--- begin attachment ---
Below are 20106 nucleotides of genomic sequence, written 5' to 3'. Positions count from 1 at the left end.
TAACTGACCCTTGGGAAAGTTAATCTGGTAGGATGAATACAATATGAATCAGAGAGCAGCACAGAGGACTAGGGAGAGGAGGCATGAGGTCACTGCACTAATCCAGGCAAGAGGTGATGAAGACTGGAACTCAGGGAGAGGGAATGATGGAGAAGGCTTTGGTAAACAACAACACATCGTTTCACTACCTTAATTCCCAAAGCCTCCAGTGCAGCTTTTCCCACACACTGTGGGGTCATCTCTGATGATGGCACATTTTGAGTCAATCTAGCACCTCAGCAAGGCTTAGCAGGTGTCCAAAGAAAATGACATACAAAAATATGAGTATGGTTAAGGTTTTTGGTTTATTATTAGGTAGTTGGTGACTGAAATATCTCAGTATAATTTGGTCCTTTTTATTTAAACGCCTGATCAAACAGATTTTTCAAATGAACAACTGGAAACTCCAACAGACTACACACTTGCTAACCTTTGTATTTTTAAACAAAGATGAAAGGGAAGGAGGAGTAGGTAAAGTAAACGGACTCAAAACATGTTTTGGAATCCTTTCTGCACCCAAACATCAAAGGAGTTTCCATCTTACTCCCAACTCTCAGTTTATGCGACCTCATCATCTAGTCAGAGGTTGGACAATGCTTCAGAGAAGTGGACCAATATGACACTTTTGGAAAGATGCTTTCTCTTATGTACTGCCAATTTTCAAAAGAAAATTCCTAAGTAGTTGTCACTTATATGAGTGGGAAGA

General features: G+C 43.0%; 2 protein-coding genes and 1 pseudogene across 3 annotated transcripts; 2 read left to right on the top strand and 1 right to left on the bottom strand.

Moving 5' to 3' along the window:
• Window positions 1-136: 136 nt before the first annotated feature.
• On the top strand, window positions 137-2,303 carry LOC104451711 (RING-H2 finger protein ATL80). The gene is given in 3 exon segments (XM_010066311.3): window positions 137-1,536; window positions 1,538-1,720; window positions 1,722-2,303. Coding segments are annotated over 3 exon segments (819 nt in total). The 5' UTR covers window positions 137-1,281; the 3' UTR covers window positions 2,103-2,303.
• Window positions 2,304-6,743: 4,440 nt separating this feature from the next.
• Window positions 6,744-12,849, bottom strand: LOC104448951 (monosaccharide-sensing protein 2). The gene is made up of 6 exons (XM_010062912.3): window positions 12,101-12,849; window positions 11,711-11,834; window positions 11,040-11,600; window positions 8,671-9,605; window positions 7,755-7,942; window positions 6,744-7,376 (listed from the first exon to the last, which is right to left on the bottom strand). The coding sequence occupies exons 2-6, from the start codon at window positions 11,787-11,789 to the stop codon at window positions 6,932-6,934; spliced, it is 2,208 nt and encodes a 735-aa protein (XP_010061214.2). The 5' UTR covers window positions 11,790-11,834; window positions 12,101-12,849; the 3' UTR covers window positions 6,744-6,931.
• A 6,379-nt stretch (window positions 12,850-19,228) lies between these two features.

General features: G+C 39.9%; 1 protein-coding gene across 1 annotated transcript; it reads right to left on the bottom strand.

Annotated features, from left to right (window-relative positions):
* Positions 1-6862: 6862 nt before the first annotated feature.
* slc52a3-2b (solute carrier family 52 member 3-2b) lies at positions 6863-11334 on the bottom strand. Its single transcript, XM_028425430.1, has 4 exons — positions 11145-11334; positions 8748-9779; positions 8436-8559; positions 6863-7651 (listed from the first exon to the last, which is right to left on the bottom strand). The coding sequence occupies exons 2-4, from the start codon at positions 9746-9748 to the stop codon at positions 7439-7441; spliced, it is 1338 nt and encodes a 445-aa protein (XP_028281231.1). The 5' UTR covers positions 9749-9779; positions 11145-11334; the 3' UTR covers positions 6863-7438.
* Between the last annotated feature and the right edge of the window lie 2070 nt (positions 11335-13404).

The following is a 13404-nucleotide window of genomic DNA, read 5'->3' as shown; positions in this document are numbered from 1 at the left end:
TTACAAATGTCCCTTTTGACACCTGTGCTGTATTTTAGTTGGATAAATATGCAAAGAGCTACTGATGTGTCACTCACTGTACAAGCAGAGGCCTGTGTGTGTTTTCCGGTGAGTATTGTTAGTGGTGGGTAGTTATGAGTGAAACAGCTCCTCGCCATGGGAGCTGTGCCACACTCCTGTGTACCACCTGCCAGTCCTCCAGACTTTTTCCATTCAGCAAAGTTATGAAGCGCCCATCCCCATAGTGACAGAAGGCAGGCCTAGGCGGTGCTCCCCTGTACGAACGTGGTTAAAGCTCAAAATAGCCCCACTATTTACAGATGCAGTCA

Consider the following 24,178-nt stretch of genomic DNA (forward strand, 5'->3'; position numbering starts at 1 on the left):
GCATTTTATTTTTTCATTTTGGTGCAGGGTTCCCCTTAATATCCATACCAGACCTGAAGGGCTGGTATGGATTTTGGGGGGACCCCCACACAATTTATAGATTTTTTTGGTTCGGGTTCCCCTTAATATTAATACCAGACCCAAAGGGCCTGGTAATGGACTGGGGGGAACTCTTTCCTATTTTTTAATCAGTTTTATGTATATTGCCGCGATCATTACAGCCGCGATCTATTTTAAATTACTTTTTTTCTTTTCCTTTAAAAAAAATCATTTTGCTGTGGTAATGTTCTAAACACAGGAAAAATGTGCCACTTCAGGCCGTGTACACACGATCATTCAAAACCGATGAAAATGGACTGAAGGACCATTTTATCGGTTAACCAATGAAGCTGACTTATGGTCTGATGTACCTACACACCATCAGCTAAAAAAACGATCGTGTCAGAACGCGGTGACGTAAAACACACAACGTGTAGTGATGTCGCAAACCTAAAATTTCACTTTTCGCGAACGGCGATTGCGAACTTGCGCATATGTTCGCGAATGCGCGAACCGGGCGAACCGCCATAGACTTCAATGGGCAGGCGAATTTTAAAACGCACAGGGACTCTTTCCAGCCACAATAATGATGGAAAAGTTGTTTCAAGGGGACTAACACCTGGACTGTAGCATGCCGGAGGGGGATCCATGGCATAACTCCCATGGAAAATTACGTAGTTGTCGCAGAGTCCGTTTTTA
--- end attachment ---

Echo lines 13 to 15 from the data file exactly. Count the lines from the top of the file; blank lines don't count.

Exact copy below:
* slc52a3-2b (solute carrier family 52 member 3-2b) lies at positions 6863-11334 on the bottom strand. Its single transcript, XM_028425430.1, has 4 exons — positions 11145-11334; positions 8748-9779; positions 8436-8559; positions 6863-7651 (listed from the first exon to the last, which is right to left on the bottom strand). The coding sequence occupies exons 2-4, from the start codon at positions 9746-9748 to the stop codon at positions 7439-7441; spliced, it is 1338 nt and encodes a 445-aa protein (XP_028281231.1). The 5' UTR covers positions 9749-9779; positions 11145-11334; the 3' UTR covers positions 6863-7438.
* Between the last annotated feature and the right edge of the window lie 2070 nt (positions 11335-13404).

The following is a 13404-nucleotide window of genomic DNA, read 5'->3' as shown; positions in this document are numbered from 1 at the left end: